Have you ever scrutinized a piece of your backpacking gear and said to yourself, “I can make this better?” Aaron Locander, founder of Supai Adventure Gear, had this realization when hauling his inflatable packraft through the Grand Canyon back in 2009.
Aaron and his wife Shannon Flowers, who live, work, and play in Arizona, love being outdoors. In fact, they live for it. “It’s our whole goal in life,” Shannon laughed. Backpacking, canyoneering, rock climbing, rafting, ice climbing, you name it. Throughout all their adventures and hauling the multitude of gear that accompanies them, it boils down to one rule: every ounce counts.
On one escapade exploring the Grand Canyon, Aaron and his buddies needed to cross the Colorado River. To do this, the group used cheap, bulky, and heavy boats made of PVC and vinyl. “They were basically pool toys,” Shannon joked. That’s when Aaron, criticizing the four-pound behemoth of a boat, pronounced, “I can make this better.”
“The next thing I know, all this fabric arrives in the mail and Aaron is in our living room ironing,” Shannon laughed. Through plenty of trial and error, Aaron constructed a raft that was less bulky, more robust, and most importantly, weighted significantly less.
Soon after, Aaron’s friend Rich was so envious of the new watercraft that he eventually bought it from him. Rich put that first prototype to the test, successfully using it to float over 200 miles in the Grand Canyon.
By then, the creation was garnering attention from friends and fellow adventurers in the area. “People would say, ‘Where’d you get that boat? It’s so much lighter than what I’m carrying,” Shannon recalled. “Everyone wanted one.”
Aaron and Shannon obliged, and after tweaking their original design, they started making and selling the boats to friends. Thanks to some gentle prodding by their pals, they very casually began to contemplate starting a business.
In the spring of 2011, the newly married couple was thru-hiking the 800-mile Arizona Trail. Shannon had recently quit her job, and Aaron’s work provided him with three-day weekends, making the business venture a realistic possibility. As the story goes, it was on the trail amongst the trees when the duo officially declared they’d take the plunge and launch the boat building brand.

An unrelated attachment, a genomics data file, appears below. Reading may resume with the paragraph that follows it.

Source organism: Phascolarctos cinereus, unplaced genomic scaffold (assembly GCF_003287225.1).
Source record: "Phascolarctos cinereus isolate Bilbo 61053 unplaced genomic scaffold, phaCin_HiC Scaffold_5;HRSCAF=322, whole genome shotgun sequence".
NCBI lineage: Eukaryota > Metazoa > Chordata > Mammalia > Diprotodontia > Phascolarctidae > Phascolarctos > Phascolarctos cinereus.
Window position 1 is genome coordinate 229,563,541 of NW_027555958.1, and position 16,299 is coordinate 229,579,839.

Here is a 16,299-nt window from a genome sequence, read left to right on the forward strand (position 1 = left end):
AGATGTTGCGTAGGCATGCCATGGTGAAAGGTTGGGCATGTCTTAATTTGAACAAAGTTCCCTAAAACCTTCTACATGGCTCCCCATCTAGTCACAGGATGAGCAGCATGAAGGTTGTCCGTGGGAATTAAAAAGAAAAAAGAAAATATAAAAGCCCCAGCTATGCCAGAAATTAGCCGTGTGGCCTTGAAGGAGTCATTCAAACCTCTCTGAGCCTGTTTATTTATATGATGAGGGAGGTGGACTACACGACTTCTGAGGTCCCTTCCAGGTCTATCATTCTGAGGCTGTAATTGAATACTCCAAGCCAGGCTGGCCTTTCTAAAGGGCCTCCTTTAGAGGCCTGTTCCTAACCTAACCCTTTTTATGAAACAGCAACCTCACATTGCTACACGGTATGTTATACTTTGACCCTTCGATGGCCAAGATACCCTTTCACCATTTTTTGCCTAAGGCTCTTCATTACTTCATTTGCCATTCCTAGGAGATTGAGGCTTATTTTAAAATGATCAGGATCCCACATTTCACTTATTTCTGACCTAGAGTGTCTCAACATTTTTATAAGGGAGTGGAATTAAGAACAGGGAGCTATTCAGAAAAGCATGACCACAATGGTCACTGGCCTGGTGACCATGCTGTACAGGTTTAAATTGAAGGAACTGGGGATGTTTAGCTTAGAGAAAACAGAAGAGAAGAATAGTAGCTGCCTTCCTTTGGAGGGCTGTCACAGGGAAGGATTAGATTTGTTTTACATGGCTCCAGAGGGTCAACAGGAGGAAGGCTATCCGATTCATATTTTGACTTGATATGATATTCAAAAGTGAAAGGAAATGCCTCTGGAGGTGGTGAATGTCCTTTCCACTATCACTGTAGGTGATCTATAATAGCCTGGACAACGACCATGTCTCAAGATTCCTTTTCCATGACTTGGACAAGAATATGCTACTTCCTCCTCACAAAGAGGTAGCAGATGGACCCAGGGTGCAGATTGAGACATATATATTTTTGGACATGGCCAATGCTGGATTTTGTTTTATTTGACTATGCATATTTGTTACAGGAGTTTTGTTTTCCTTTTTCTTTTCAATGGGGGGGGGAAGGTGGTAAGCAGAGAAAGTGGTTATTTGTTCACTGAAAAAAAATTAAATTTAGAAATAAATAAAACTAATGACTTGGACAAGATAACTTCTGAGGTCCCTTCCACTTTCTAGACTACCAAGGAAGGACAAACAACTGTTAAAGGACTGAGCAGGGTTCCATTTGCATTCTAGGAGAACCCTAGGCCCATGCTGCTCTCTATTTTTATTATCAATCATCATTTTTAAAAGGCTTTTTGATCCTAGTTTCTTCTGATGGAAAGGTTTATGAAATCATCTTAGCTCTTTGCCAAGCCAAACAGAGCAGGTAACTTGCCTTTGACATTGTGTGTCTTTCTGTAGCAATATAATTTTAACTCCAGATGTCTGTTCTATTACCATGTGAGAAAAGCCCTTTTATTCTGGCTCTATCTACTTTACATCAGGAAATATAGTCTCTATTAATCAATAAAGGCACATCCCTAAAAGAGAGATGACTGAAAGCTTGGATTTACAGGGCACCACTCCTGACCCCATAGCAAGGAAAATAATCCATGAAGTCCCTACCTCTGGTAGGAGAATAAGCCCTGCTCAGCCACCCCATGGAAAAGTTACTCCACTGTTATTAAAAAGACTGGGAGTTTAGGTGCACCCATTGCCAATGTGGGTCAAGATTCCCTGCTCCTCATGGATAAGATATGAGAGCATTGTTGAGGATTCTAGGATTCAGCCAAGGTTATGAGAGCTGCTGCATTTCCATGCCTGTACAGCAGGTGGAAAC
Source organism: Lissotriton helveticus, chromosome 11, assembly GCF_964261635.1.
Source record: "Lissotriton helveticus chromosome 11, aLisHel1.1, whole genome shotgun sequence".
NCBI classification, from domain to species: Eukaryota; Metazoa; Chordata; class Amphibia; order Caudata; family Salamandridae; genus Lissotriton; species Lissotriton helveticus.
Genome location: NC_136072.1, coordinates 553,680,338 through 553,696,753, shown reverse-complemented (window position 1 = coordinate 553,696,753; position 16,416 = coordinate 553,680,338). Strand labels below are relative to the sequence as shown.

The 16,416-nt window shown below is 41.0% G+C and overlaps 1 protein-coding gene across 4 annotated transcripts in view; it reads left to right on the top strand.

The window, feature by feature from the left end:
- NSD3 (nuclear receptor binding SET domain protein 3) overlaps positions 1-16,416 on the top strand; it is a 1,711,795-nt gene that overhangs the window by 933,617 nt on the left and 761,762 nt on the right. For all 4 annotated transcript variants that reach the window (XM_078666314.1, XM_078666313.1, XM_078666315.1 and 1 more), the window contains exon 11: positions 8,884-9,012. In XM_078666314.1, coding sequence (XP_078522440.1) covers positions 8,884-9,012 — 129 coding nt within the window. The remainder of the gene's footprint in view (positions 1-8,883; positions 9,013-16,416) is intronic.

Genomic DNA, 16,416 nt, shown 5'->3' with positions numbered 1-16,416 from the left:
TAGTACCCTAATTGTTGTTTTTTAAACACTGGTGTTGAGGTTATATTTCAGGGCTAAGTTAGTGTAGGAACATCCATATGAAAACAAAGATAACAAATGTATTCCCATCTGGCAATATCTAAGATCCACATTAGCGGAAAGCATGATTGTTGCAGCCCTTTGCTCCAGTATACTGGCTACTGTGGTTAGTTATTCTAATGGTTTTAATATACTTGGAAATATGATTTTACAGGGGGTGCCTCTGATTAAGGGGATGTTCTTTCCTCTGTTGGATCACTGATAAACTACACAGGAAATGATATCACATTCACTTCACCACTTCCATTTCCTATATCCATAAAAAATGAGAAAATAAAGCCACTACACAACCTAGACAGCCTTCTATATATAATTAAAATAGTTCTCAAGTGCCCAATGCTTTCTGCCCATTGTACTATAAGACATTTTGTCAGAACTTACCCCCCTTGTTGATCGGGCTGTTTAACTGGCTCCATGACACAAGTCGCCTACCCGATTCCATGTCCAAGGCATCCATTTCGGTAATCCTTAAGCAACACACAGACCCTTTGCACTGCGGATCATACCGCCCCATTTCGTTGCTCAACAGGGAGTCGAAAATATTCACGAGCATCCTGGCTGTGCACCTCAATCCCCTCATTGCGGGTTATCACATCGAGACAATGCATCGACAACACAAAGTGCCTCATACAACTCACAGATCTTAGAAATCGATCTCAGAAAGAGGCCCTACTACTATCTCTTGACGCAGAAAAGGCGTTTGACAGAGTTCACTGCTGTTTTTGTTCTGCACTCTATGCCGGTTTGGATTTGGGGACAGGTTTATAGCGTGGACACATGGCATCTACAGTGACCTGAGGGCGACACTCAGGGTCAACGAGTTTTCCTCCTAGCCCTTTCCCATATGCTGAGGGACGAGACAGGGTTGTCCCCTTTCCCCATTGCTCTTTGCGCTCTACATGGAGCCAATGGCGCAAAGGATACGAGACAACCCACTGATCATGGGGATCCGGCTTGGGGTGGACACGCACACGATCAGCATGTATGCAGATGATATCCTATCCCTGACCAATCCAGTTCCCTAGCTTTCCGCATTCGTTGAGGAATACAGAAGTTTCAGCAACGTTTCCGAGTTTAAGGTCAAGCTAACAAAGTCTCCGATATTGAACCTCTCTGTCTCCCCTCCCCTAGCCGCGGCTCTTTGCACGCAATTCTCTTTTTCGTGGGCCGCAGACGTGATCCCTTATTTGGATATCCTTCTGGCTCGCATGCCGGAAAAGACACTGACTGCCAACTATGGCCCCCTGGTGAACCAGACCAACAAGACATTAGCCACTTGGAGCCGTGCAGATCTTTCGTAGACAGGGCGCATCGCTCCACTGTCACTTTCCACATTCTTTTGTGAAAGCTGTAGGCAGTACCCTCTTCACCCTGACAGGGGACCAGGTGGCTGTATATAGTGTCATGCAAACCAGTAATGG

With a deep love and reverence for the Grand Canyon, Aaron and Shannon came up with the name Supai Adventure Gear. The Supai sandstone layer is the reason the Grand Canyon is red. “We just thought it was really poetic,” Shannon said.
For the first six months of business, they stayed busy on their days off cutting and ironing boat forms on their kitchen table. At the time, it would take 2-3 days to make a single boat. “It took forever,” Shannon reminisced.
Thanks to some networking at Outdoor Retailer, they learned of a higher quality fabric that was more conducive to their products. From there, they designed an entirely new way of building the boats more efficiently and uniformly.
Needing to free up their living room, they moved the operation into the garage, where they continue to work today. The Arizona heat can make the workspace a bit trying and uncomfortable in the summer, so the team tries to build up inventory in the winter months. Currently, they can manufacture as many as ten boats in a single day. And, Shannon added, no irons are involved.
To date, the brand offers two lightweight packrafts: the Matkat Flatwater and the Canyon Flatwater. The Matkat, while it is the heavier of the two, weighs in at just 28 ounces, and is the brand’s most popular product. It’s a bit more robust and can withstand a river, whereas the Canyon Flatwater, about the size of a Nalgene water bottle, is a perfect fit for a high alpine lake.
The company is quick to remind floaters their boats are extremely lightweight and should be handled with care. Shannon has been known to discourage people from buying their boats if they plan on using it in a less than ideal location (think: rocks, rapids, sticks, and succulents). “One of our goals is to be honest about the capabilities of our products,” she said.
What’s a boat without a paddle? Supai Adventure Gear makes those, too. “They’re a whole different beast,” Shannon admitted. Adhering to their lightweight principle, Aaron decided to try his hand at making one out of carbon fiber. Working with the material proved challenging and required ample research. “It took a long time to get there,” she said.
After two years of trials, tribulations, and too many prototypes to count, they came up with a 4-piece design that worked. Weighing in at a mere 14 ounces, their Olo Lightweight Paddle is like nothing else on the market.
As the name Supai Adventure Gear implies, the brand leaves room for future creations that complement their boats. They’re actively prototyping inflation sacks for their boats, and hope to launch them as early as this year.
When the couple isn’t busy building and field testing boats or lest not forget, working their full-time day jobs, they make it a priority to get outside. “We are 100% obsessed with the Grand Canyon. If we don’t do three or four trips a year, it’s a sad and unsuccessful hiking year.” This ambition drives their brand, too. “Our love for the outdoors got us here. Our desire is to make sure people can get outside and explore nature in a different way.”